What is Mucormycosis?

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  • Written By: D. Jeffress
  • Edited By: Jenn Walker
  • Last Modified Date: 21 September 2018
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Mucormycosis is a rare but potentially life-threatening variety of fungal infection. One of many different fungi can be involved, and infection is most likely in people who have weakened immune systems. Mucormycosis can cause inflammation and irritation of sinus, lung, brain, or organ tissue, possibly leading to severe health complications. Doctors can try to treat an infection with intravenous anti-fungal medications, though most cases require surgery to remove damaged tissue and prevent the fungus from spreading. A patient's outlook is best when the condition is discovered and treated right away.

Fungi from the order Mucorales are very common, widespread organisms. They are prevalent in many different types of soil and in decaying organic matter. A fungus can enter a person's body when spores become airborne with wind and inhaled by the nose. People with healthy immune systems rarely suffer serious infections; their natural defenses are enough to prevent problems. Infections are much more prevalent in individuals with compromised immune systems due to congenital or acquired disorders, such as HIV, cancer, or diabetes.

Once fungal spores enter the body of a susceptible person, they can become embedded in the sinuses, lungs, or gastrointestinal tract. Fungi in the sinuses can lead to rhinocerebral mucormycosis, an infection that eventually spreads to the brain. Within a few days of rhinocerebral infection, a person is likely to have nasal congestion, swelling under the eyes, and a fever. As fungi penetrate brain tissue, vision, concentration, and cognition can quickly deteriorate.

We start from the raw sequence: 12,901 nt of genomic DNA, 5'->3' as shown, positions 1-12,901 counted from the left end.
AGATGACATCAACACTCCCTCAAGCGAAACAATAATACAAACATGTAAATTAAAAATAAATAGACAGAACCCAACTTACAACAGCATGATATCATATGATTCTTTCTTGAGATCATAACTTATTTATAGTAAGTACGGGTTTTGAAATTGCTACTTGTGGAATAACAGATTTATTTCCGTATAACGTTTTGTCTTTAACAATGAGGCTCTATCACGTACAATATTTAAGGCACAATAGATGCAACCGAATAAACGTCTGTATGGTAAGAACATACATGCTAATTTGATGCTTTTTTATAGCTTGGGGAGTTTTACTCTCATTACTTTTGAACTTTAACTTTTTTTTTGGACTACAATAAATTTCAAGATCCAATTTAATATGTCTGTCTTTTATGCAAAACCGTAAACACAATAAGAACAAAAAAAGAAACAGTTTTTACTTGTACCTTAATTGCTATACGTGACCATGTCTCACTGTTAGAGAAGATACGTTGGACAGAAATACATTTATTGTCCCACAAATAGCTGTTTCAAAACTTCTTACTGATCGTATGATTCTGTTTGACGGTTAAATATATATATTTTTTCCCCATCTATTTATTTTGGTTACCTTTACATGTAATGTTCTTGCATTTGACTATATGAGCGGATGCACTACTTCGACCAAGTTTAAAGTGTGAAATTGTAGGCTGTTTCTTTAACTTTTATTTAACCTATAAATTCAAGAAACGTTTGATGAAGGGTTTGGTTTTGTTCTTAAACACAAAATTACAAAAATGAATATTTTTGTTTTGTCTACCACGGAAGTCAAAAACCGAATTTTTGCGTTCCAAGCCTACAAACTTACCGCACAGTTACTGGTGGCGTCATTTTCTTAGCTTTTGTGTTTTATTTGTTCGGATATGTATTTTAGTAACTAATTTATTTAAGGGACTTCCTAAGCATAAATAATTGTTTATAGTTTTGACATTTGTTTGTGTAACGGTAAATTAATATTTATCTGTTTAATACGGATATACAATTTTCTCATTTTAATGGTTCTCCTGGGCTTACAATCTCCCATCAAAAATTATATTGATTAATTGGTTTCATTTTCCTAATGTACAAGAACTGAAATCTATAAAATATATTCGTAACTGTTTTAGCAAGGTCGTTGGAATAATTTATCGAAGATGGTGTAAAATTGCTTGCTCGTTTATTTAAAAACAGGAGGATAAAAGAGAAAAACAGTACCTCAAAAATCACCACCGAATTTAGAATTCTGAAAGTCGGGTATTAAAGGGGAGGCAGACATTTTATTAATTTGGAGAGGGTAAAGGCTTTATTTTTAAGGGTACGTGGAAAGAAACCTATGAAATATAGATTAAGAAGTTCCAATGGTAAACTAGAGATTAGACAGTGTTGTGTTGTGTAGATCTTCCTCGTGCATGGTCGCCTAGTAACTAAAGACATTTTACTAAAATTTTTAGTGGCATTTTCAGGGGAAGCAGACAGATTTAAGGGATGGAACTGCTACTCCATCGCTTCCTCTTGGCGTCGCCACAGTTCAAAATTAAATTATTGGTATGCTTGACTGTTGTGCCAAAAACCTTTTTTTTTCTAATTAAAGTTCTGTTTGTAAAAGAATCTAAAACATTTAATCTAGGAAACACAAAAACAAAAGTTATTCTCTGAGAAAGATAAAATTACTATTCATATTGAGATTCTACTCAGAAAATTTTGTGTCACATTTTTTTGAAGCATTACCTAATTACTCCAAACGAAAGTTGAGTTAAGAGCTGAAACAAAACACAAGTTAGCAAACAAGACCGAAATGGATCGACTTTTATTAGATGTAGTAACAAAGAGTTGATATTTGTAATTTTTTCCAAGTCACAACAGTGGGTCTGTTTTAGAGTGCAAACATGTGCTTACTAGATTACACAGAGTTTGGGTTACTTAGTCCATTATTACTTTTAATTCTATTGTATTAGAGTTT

Pulmonary mucormycosis affects the lungs, causing a persistent, thick, wet cough. Individuals often have difficulty breathing and severe fevers. When fungi are found elsewhere in the body, a person may have diarrhea, nausea, vomiting, stomach cramps, or muscle pain. Skin infections are possible when fungus comes in contact with an open sore, leading to severe localized inflammation and skin tissue death.

In the emergency room, a physician may decide to check for mucormycosis if the patient has an existing immunocompromising disorder. Lab tests to analyze blood, mucus, and body tissue can help doctors pinpoint the specific type of fungus present. A patient may also need to undergo computerized tomography scans so specialists can identify the exact location and severity of infected tissue. After an accurate diagnosis is made, immediate action must be taken to provide the best possible chances of survival.

A patient is usually sent directly to an operating room and given intravenous anti-fungal medications. Depending on the location of the fungus, a surgeon may be able to excise it through a minimally invasive endoscopic procedure. Some infections require more invasive surgeries, where the head or chest is cut open and damaged tissue manually removed. Extensive therapy and medical care is necessary following surgery to make sure the fungus is entirely gone and the patient is able to maintain cognitive and motor abilities.



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